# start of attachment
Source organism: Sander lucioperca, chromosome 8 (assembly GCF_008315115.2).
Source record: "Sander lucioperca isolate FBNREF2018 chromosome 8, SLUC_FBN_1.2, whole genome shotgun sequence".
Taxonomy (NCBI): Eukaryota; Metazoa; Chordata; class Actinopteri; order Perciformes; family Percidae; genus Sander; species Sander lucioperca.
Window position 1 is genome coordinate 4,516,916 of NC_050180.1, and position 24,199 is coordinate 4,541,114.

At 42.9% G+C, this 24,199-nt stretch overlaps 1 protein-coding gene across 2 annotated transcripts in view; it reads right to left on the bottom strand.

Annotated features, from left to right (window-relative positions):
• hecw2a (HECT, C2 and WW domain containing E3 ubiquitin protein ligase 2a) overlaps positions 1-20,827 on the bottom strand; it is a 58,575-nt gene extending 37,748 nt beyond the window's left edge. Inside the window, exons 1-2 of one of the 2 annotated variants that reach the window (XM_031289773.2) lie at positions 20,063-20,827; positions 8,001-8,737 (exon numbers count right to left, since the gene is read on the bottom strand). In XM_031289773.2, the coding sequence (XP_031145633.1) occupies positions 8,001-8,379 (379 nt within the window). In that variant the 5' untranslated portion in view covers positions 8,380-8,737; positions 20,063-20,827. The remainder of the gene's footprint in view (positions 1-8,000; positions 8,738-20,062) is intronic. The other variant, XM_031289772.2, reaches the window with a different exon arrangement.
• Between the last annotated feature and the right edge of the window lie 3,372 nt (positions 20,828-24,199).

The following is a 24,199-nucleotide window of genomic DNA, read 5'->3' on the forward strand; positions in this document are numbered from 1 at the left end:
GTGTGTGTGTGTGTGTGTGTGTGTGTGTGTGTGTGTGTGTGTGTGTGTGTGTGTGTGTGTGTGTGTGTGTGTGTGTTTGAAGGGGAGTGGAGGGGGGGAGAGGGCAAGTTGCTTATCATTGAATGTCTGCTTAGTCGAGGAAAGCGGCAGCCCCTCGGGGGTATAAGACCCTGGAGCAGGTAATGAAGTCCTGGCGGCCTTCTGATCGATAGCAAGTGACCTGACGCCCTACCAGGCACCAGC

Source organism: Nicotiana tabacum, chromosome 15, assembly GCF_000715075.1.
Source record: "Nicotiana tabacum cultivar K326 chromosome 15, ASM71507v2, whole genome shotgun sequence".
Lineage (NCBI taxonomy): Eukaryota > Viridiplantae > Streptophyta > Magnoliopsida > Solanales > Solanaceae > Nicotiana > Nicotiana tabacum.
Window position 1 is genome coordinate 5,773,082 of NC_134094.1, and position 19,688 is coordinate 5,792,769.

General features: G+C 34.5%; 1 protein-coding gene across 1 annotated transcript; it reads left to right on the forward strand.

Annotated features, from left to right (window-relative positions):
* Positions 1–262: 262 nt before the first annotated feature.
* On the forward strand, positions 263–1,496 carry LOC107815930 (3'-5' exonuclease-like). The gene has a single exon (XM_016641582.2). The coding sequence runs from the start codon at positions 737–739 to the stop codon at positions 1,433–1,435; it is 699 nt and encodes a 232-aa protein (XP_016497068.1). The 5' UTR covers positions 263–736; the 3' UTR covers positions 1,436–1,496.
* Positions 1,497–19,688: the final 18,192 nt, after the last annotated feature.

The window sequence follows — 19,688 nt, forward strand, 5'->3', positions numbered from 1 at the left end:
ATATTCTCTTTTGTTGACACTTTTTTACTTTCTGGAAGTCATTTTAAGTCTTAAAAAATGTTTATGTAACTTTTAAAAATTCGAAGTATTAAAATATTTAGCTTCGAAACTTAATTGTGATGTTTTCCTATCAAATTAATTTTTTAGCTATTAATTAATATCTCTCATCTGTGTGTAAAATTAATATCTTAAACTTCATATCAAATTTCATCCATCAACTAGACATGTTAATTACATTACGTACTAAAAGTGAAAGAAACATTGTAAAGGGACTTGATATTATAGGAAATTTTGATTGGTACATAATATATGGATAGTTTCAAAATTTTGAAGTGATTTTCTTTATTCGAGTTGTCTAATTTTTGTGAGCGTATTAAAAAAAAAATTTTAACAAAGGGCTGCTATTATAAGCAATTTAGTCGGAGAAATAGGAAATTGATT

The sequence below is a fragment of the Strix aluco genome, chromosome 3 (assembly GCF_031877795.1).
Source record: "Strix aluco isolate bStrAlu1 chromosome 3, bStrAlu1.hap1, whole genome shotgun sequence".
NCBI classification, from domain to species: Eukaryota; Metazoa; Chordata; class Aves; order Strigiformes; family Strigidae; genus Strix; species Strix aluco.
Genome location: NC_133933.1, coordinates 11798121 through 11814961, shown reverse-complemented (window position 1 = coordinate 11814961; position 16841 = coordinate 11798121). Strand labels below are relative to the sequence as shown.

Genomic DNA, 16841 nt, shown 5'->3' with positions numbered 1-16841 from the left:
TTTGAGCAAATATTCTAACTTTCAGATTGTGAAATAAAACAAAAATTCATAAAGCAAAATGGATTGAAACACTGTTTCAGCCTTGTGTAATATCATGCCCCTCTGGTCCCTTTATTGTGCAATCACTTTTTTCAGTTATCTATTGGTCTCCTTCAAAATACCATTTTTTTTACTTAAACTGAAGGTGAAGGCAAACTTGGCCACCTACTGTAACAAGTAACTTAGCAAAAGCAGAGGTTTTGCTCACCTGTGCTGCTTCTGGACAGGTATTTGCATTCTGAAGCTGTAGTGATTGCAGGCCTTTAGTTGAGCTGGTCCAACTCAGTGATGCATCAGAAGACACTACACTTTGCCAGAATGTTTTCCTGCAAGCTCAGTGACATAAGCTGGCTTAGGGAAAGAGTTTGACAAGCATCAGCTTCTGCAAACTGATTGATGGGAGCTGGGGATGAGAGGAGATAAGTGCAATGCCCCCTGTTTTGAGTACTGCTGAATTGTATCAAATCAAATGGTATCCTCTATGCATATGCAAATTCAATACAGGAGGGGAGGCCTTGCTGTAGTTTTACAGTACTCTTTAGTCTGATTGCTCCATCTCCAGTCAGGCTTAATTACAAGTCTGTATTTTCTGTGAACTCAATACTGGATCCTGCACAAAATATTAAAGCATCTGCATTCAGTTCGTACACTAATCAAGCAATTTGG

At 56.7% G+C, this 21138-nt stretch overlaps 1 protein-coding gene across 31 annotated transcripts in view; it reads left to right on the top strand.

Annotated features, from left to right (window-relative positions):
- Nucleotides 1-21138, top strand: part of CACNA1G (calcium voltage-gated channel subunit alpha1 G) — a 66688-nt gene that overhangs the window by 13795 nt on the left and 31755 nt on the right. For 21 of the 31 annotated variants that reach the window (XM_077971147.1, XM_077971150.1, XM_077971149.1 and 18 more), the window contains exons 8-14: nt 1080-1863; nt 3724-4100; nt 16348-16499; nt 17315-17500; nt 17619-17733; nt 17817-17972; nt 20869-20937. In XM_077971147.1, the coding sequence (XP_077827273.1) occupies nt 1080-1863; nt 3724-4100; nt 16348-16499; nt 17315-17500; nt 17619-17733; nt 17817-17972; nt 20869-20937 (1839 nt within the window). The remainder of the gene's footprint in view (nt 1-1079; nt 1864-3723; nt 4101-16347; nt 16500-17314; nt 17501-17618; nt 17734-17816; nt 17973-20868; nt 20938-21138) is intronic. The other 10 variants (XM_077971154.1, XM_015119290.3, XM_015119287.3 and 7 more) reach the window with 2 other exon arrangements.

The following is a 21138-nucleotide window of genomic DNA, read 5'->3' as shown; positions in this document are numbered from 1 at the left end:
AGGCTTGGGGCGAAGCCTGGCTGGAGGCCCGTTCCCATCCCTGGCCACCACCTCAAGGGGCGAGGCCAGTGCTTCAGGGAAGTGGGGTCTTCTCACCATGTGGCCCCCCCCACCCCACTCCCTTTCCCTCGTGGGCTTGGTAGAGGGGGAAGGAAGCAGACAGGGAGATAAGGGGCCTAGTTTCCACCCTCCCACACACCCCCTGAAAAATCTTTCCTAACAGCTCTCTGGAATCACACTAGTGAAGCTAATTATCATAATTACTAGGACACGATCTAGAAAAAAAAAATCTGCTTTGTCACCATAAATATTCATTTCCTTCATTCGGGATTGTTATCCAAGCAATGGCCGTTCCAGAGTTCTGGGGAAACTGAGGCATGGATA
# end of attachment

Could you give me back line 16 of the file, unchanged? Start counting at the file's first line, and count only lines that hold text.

Annotated features, from left to right (window-relative positions):